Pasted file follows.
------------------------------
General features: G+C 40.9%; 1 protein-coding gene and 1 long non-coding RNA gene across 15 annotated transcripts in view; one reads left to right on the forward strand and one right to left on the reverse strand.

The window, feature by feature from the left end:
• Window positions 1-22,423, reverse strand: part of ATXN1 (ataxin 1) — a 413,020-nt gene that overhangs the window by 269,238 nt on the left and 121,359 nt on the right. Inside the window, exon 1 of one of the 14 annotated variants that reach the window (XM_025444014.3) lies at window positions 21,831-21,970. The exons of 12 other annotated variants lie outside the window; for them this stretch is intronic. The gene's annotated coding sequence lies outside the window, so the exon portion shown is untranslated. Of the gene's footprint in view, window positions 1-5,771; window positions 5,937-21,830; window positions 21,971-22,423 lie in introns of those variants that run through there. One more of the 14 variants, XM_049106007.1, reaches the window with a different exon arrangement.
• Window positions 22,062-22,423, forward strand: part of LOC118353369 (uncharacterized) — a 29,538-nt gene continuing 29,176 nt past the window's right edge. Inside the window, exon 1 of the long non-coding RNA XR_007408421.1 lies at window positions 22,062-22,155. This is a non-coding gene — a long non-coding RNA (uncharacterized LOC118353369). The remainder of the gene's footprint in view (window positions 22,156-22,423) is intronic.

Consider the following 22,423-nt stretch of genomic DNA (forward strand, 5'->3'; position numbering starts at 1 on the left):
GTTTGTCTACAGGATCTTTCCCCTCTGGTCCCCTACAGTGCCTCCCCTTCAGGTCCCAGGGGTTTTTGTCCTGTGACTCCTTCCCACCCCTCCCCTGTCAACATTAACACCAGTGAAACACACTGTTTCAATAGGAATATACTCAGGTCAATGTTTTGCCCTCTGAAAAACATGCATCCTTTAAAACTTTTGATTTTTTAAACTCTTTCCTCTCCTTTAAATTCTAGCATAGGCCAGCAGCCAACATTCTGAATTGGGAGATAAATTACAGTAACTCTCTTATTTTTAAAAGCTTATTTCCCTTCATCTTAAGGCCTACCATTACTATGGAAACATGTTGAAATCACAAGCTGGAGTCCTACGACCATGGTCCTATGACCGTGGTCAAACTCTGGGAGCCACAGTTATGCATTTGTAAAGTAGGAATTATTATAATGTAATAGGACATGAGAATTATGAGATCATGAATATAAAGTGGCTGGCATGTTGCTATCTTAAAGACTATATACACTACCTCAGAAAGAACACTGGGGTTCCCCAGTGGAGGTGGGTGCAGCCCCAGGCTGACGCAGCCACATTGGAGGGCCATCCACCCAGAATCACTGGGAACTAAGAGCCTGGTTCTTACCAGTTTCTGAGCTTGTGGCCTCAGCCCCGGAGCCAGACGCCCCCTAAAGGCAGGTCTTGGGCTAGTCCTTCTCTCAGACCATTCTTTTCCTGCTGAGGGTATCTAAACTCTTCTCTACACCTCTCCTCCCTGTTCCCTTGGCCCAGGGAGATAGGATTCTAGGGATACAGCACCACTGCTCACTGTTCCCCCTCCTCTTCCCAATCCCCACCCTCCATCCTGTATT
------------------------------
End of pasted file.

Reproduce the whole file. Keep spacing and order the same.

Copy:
General features: G+C 40.9%; 1 protein-coding gene and 1 long non-coding RNA gene across 15 annotated transcripts in view; one reads left to right on the forward strand and one right to left on the reverse strand.

The window, feature by feature from the left end:
• Window positions 1-22,423, reverse strand: part of ATXN1 (ataxin 1) — a 413,020-nt gene that overhangs the window by 269,238 nt on the left and 121,359 nt on the right. Inside the window, exon 1 of one of the 14 annotated variants that reach the window (XM_025444014.3) lies at window positions 21,831-21,970. The exons of 12 other annotated variants lie outside the window; for them this stretch is intronic. The gene's annotated coding sequence lies outside the window, so the exon portion shown is untranslated. Of the gene's footprint in view, window positions 1-5,771; window positions 5,937-21,830; window positions 21,971-22,423 lie in introns of those variants that run through there. One more of the 14 variants, XM_049106007.1, reaches the window with a different exon arrangement.
• Window positions 22,062-22,423, forward strand: part of LOC118353369 (uncharacterized) — a 29,538-nt gene continuing 29,176 nt past the window's right edge. Inside the window, exon 1 of the long non-coding RNA XR_007408421.1 lies at window positions 22,062-22,155. This is a non-coding gene — a long non-coding RNA (uncharacterized LOC118353369). The remainder of the gene's footprint in view (window positions 22,156-22,423) is intronic.

Consider the following 22,423-nt stretch of genomic DNA (forward strand, 5'->3'; position numbering starts at 1 on the left):
GTTTGTCTACAGGATCTTTCCCCTCTGGTCCCCTACAGTGCCTCCCCTTCAGGTCCCAGGGGTTTTTGTCCTGTGACTCCTTCCCACCCCTCCCCTGTCAACATTAACACCAGTGAAACACACTGTTTCAATAGGAATATACTCAGGTCAATGTTTTGCCCTCTGAAAAACATGCATCCTTTAAAACTTTTGATTTTTTAAACTCTTTCCTCTCCTTTAAATTCTAGCATAGGCCAGCAGCCAACATTCTGAATTGGGAGATAAATTACAGTAACTCTCTTATTTTTAAAAGCTTATTTCCCTTCATCTTAAGGCCTACCATTACTATGGAAACATGTTGAAATCACAAGCTGGAGTCCTACGACCATGGTCCTATGACCGTGGTCAAACTCTGGGAGCCACAGTTATGCATTTGTAAAGTAGGAATTATTATAATGTAATAGGACATGAGAATTATGAGATCATGAATATAAAGTGGCTGGCATGTTGCTATCTTAAAGACTATATACACTACCTCAGAAAGAACACTGGGGTTCCCCAGTGGAGGTGGGTGCAGCCCCAGGCTGACGCAGCCACATTGGAGGGCCATCCACCCAGAATCACTGGGAACTAAGAGCCTGGTTCTTACCAGTTTCTGAGCTTGTGGCCTCAGCCCCGGAGCCAGACGCCCCCTAAAGGCAGGTCTTGGGCTAGTCCTTCTCTCAGACCATTCTTTTCCTGCTGAGGGTATCTAAACTCTTCTCTACACCTCTCCTCCCTGTTCCCTTGGCCCAGGGAGATAGGATTCTAGGGATACAGCACCACTGCTCACTGTTCCCCCTCCTCTTCCCAATCCCCACCCTCCATCCTGTATT